There may well be some routine in their job, such as delivering induction training, attending committee meetings, dealing with correspondence and email - but it can vary from day-to-day. Policies will need to be written or revised, departments might need assistance with their risk assessments and specialist training might need to be delivered. On occasions, there may be incidents to investigate or contractors to monitor.  A health and safety manager has a great deal of liaison with other departments, such as facilities, or estates, and even pathology when the need arises. It’s also important for them to get out from behind the desk to walk the patch and carry out safety tours when they can. After all, they need to be known by everyone and accessible by all managers and staff.

How far up a hospital’s priorities should health and safety rank?
Health and safety is about being sensible. Hospitals are there to provide safe, quality services to patients and be a good employer to the employees who provide those services on their behalf – good health and safety should be an important part of enabling them to succeed in that mission. A hospital should be managing the risks that could prevent it from achieving its aims - health and safety is a part of that. This said, compliance with health and safety legislation, such as the Health and Safety at Work Act 1974, should be treated with as much seriousness as compliance with any other law that governs how a hospital manages its business. This includes the Health and Social Care Act 2008 (Regulated Activities) Regulations 2010 and the Care Quality Commission (CQC) Essential Standards.

Are there any risks to current hospital health and safety posed by budget cuts to the NHS?
Without a shadow of a doubt. A properly resourced hospital is a safe and healthy hospital. After all, if equipment and facilities are not properly maintained, this poses a risk to the safety and welfare of patients, staff and visitors. It’s somewhat ironic if a place which is supposed to promote and improve health is also risking it. Adequate funding enables the delivery of safe and quality services, but also makes sure the workforce providing the service are properly resourced, healthy, safe and happy – it allows them to provide a good level of care. A hospital with poor health and safety can suffer legal sanctions, prosecution, court costs, fines, legal fees and compensation claims, which are all hugely costly. Sickness absence and injury from inadequate health and safety can also mean a hospital becomes inefficient, while experiencing more down time and higher personnel turnover, which all adds to the cost.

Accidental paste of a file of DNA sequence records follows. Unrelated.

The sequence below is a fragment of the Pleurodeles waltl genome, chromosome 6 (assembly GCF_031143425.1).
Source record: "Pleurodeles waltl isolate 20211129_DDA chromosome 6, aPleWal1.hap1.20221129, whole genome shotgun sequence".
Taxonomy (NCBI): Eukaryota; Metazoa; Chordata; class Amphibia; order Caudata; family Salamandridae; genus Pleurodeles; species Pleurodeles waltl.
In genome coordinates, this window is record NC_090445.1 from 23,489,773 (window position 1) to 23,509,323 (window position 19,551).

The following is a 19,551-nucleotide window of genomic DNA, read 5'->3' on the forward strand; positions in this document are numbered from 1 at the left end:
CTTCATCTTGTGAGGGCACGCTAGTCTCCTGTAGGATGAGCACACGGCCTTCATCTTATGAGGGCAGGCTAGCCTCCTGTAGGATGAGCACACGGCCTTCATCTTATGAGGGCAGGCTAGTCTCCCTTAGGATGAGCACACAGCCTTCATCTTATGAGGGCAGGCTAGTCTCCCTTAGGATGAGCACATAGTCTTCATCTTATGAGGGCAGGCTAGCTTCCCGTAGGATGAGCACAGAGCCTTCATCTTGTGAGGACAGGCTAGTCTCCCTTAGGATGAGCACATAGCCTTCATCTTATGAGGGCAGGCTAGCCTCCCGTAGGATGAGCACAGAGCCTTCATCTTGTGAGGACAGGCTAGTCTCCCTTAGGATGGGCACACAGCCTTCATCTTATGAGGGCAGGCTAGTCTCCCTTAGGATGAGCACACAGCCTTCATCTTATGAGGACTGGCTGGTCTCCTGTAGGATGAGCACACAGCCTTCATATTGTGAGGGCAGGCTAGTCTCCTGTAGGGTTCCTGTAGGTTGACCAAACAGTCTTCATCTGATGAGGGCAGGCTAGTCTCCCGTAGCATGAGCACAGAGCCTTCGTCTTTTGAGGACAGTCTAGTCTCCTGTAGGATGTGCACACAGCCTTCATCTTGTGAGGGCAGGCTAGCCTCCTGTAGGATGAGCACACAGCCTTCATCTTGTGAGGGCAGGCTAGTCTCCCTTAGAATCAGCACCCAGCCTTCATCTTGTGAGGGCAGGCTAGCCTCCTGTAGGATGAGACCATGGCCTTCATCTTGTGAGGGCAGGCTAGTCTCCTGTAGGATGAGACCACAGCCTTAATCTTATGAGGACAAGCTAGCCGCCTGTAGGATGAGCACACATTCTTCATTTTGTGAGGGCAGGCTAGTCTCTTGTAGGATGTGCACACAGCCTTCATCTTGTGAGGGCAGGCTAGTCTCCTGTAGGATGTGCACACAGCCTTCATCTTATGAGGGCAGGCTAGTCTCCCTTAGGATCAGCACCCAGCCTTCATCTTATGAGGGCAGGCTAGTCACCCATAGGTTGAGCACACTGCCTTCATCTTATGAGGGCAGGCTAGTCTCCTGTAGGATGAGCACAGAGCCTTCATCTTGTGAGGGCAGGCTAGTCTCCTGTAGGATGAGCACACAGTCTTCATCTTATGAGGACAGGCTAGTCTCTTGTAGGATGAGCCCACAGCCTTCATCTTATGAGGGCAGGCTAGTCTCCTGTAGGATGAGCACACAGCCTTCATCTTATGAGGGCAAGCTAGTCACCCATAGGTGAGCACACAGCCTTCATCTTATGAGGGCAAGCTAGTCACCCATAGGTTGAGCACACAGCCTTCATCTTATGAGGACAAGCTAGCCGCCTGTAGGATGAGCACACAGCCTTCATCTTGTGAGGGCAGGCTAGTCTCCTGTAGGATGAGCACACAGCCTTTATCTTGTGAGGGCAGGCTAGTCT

In the long run, it makes far more financial sense to properly resource a hospital so it can maintain facilities, equipment and buildings, keep staff healthy and safe and look after contractors, patients and visitors.

Do people appreciate the importance of good health and safety in hospitals?
Managers and staff who work in a hospital where health and safety is a priority will understand the innate value it brings. But all staff and patients unknowingly appreciate the benefits of good health and safety, as quite often, it goes unnoticed when everything is working properly. Senior managers need to realise that health and safety is not an additional burden, but an integral and essential part of their delivering a safe, quality service to patients and purchasers of healthcare services from the hospital.

Is the role of health and safety in a hospital different to a factory or a public space? Why?
A hospital has a greater risk portfolio than any individual factory. Factor in the patients and visitors and it makes it a very complex place to manage health and safety. It has so many high risk areas and activities going on at the same time, such as construction or refurbishment activities, hazardous waste, laboratories, radiation and a need for complete sanitation. It’s a very high risk industry.

About IOSH
Founded in 1945, IOSH is the biggest health and safety membership organisation in the world. The IOSH Healthcare Group meets the professional development needs of 1,800 members working in public and independent healthcare, including primary care, acute services, mental health, ambulance services, social services and learning disabilities. Every year, IOSH organises four networking events in locations across Britain and Ireland, choosing topics that are identified as areas of interest through the feedback received from members.

Further information
www.iosh.co.uk